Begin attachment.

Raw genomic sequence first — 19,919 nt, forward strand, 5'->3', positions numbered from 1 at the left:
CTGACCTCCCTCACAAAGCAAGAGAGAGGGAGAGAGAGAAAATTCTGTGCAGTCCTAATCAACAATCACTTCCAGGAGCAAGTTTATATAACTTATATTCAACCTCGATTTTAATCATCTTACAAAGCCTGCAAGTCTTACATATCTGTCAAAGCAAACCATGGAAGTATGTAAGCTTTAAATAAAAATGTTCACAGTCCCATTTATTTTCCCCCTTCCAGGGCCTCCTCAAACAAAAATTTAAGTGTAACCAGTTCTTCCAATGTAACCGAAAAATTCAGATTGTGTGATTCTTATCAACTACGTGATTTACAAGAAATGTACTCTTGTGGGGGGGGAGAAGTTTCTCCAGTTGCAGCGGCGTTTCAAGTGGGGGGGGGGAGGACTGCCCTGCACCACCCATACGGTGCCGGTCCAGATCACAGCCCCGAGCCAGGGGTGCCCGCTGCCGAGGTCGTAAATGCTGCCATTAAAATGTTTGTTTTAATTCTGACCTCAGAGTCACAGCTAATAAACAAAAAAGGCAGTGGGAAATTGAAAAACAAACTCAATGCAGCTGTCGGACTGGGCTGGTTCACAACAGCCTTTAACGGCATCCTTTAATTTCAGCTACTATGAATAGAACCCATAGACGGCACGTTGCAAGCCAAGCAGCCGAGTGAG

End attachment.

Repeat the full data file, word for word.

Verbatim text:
Raw genomic sequence first — 19,919 nt, forward strand, 5'->3', positions numbered from 1 at the left:
CTGACCTCCCTCACAAAGCAAGAGAGAGGGAGAGAGAGAAAATTCTGTGCAGTCCTAATCAACAATCACTTCCAGGAGCAAGTTTATATAACTTATATTCAACCTCGATTTTAATCATCTTACAAAGCCTGCAAGTCTTACATATCTGTCAAAGCAAACCATGGAAGTATGTAAGCTTTAAATAAAAATGTTCACAGTCCCATTTATTTTCCCCCTTCCAGGGCCTCCTCAAACAAAAATTTAAGTGTAACCAGTTCTTCCAATGTAACCGAAAAATTCAGATTGTGTGATTCTTATCAACTACGTGATTTACAAGAAATGTACTCTTGTGGGGGGGGAGAAGTTTCTCCAGTTGCAGCGGCGTTTCAAGTGGGGGGGGGGAGGACTGCCCTGCACCACCCATACGGTGCCGGTCCAGATCACAGCCCCGAGCCAGGGGTGCCCGCTGCCGAGGTCGTAAATGCTGCCATTAAAATGTTTGTTTTAATTCTGACCTCAGAGTCACAGCTAATAAACAAAAAAGGCAGTGGGAAATTGAAAAACAAACTCAATGCAGCTGTCGGACTGGGCTGGTTCACAACAGCCTTTAACGGCATCCTTTAATTTCAGCTACTATGAATAGAACCCATAGACGGCACGTTGCAAGCCAAGCAGCCGAGTGAG